I now will start looking for the best place to get the source code for Postfix with installation and configuration help. I guess that now I’m going to compile it I will use all the other features I wanted to use from the beginning like MySQL support and for the Courier IMAP server , which in turn would mean that I can provide web based email services using SquirrelMail.
Wish me luck…
Bummer, I thought it was included in the default package, but somehow the configuration I used (copied from my Sun) didn’t work. I got an error message:
postfix/pickup: fatal: unsupported dictionary type: mysql
I started googling the error message and to find out how I could see which kind of lookup tables are support in the default package installed in OS X. The command I found and used was:
The result was that the following tables are supported:
static sdbm cidr regexp environ proxy btree unix hash
Next I will start the configuration process again from scratch to see if I can get it all working via configuration files. I hope I can get the IMAP folders working, I thought that was supported.
I can off course get the sourcecode for Postfix and recompile the whole thing to get everything working as I wanted (with MySQL support for instance) but I really would like to use standard software and not go out and compile everything myself. If someone knows of a standard package I can install like the packages for Apache, MySQL and PHP please let me know !
I remember I had a hard time configuring Postfix on my Sun running Debian Linux, all those loose config files which don’t make a lot of sense from the beginning. On top of that I wanted IMAP folders (easier to use web based mail and use multiple computers to read mail), virtual domains and use MySQL for account administration. It took me quite some time but I got it done, with lots of espresso and some major googling on error messages and configuration.
There are a lot of HowTo’s and FAQ files to be found on the internet, each for a specific configuration and a specific operating system. Just have a look at postfix.org’s document section to see some of the “official” ones. There are more just google for them.
I tried to collect some information on using and configuring Postfix on OS X but it is hard to come by. When asking around I got pointed to the Postfix Enabler which is a great solution if you’d want a simpel server with one domain, but as far as I could see it doesn’t work if you’d want to setup multiple domains.
Others suggested to install OS X server, it’s got the same basic software installed, but it comes with nice GUI based tools for configuring it all. A shame they can’t be downloaded somewhere. I’m not going to go the server route, not on my Mac mini, maybe later on a true Xserver.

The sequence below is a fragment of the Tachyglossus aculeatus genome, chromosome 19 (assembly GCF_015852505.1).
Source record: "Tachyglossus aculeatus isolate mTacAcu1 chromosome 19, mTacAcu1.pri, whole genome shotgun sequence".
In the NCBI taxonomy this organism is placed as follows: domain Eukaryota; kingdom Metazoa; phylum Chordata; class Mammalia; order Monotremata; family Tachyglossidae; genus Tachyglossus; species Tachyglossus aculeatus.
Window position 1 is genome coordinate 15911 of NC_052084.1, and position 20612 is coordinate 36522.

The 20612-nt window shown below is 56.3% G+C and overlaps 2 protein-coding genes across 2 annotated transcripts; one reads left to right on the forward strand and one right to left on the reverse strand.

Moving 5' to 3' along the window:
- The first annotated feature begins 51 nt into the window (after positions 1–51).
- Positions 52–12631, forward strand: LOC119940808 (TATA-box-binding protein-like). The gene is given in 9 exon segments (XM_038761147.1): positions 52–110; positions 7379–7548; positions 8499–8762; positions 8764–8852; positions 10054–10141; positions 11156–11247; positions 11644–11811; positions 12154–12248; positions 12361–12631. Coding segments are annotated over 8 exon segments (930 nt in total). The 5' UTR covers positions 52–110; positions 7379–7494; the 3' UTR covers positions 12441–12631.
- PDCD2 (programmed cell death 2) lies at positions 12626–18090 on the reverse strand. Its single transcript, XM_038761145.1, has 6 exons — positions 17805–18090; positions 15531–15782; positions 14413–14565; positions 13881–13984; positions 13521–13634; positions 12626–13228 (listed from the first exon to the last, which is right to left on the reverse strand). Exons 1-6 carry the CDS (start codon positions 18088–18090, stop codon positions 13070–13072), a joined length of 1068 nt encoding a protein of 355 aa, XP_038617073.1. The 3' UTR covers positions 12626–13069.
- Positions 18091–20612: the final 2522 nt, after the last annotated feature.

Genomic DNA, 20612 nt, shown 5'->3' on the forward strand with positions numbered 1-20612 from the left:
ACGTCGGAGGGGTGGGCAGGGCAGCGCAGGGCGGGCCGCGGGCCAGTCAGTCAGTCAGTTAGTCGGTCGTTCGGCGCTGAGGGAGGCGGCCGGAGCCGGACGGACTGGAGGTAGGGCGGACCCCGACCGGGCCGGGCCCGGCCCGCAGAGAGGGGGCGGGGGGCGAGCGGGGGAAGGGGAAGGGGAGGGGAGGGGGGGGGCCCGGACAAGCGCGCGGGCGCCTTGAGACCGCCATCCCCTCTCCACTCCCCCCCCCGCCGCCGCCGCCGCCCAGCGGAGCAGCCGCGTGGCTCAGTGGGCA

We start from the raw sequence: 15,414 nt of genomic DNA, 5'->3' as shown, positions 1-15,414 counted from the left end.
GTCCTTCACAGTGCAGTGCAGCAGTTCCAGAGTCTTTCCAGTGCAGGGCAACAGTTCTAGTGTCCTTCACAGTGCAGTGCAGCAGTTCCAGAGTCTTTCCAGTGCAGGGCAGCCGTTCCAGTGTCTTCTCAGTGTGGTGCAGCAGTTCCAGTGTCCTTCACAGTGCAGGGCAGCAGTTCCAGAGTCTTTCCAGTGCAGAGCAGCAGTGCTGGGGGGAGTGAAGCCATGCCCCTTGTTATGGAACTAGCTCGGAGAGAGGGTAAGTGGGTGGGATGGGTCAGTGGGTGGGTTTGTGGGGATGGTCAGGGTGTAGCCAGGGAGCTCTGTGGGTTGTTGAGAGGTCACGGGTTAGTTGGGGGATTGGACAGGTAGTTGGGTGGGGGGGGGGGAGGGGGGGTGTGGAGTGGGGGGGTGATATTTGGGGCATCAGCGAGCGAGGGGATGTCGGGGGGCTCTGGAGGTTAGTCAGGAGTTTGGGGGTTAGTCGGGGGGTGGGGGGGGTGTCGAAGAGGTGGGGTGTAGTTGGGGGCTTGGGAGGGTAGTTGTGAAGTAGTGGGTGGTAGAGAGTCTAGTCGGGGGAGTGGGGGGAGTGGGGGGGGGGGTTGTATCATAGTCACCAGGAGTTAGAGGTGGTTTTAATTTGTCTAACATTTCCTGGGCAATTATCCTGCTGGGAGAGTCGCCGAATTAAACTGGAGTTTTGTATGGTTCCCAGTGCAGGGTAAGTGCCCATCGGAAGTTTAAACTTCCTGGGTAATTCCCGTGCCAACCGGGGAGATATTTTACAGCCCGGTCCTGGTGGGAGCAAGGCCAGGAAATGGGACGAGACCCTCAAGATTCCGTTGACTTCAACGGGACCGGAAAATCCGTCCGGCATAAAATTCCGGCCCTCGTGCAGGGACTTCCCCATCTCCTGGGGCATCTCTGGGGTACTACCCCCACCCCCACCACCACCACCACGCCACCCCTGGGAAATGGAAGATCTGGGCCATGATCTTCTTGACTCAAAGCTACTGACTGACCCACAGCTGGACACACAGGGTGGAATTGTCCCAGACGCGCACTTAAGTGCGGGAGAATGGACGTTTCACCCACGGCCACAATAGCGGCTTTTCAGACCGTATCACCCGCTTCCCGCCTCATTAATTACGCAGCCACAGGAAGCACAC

I’m now even more determined to get it working on the Mac just the way I want it done. I’ve got most sites covering this bookmarked to keep googling to a minimum. I’m going to document as much as possible and put it on this site so others can benefit from my expirience doing this. I hope it will help others to get it running in a shorter time frame than I will.
Keep coming back for more info on the subject. I will publish any progress I make.
While I was looking around on my disk where to change the default Apache configuration after I found out that it is installed per default on OSX and I just needed to activate it in the System Preferences / Sharing panel. Click on Personal Web Sharing and you’re off.
More information on how this works and how to configure Apache can be found here. That is not what this blog entry was about.
Looking for the httpd.conf file where you configure your Apache webserver I found 2 entries in the filesystem. One was in /etc/httpd/ where you’d expect it as a regular Linux/Unix user but there is also one to be found in /private/etc/httpd/. So which was I to use ?
After some Googling and looking closer at the directory entries, I found out that /etc is a symbolic link to /private/etc and therefore the same directory. So actually there is only one httpd.conf that is used.
It seems that this has been done to provide compatibility between the unix roots and the OSX’s own layout of the filesystem which has its origin in NeXT.
I always used Putty, a great SSH client for Windows, to connect to my Sun servers securely and safely. You can have a list of connections in a screen and connect wth a click of a mouse button. But I’m trying to use my new Mac for al my tasks so I set out looking for a new “graphical” client to use SSH. I knew that I could do a SSH from the command-line of the Terminal but I found that to cumbersome, you can’t have a list of session. So after some googling I couldn’t find one and went to a forum of Mac users, searched that one and came up empty. So I posted a question in the forum. Got a great tip I’d like to share with you:
- Put the terminal in the dock
- Click and hold the left mouse button on the terminal icon
- In the menu that appears, click on the “Connect to server…” option
- A small window appears where you can manage your SSH connections and connect to any server with a mouseclick, just like I used to do with Putty.
I hope you like this solution as much as I do, if you have another good solution for this leave a comment.